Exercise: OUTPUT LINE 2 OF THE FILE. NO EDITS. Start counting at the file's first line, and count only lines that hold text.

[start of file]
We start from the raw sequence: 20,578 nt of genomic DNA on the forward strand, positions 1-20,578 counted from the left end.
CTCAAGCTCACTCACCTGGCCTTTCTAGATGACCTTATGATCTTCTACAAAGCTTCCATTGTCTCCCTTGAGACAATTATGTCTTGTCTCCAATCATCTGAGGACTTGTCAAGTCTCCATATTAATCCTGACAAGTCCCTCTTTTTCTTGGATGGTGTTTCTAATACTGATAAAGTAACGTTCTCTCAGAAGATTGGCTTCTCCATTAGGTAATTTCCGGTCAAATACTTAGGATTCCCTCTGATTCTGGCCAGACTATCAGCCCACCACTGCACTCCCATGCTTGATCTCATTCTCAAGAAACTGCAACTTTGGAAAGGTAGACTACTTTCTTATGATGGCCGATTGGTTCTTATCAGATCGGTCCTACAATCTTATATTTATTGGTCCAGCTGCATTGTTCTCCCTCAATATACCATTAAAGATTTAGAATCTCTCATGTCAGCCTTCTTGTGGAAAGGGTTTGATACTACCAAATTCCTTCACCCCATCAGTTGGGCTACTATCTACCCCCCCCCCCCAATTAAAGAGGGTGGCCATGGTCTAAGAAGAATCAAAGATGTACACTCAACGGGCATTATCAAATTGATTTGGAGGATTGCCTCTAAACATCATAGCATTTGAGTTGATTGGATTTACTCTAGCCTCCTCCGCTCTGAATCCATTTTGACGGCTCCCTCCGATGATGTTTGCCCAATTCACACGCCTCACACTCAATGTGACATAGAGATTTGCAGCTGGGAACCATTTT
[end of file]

CTCAAGCTCACTCACCTGGCCTTTCTAGATGACCTTATGATCTTCTACAAAGCTTCCATTGTCTCCCTTGAGACAATTATGTCTTGTCTCCAATCATCTGAGGACTTGTCAAGTCTCCATATTAATCCTGACAAGTCCCTCTTTTTCTTGGATGGTGTTTCTAATACTGATAAAGTAACGTTCTCTCAGAAGATTGGCTTCTCCATTAGGTAATTTCCGGTCAAATACTTAGGATTCCCTCTGATTCTGGCCAGACTATCAGCCCACCACTGCACTCCCATGCTTGATCTCATTCTCAAGAAACTGCAACTTTGGAAAGGTAGACTACTTTCTTATGATGGCCGATTGGTTCTTATCAGATCGGTCCTACAATCTTATATTTATTGGTCCAGCTGCATTGTTCTCCCTCAATATACCATTAAAGATTTAGAATCTCTCATGTCAGCCTTCTTGTGGAAAGGGTTTGATACTACCAAATTCCTTCACCCCATCAGTTGGGCTACTATCTACCCCCCCCCCCCAATTAAAGAGGGTGGCCATGGTCTAAGAAGAATCAAAGATGTACACTCAACGGGCATTATCAAATTGATTTGGAGGATTGCCTCTAAACATCATAGCATTTGAGTTGATTGGATTTACTCTAGCCTCCTCCGCTCTGAATCCATTTTGACGGCTCCCTCCGATGATGTTTGCCCAATTCACACGCCTCACACTCAATGTGACATAGAGATTTGCAGCTGGGAACCATTTT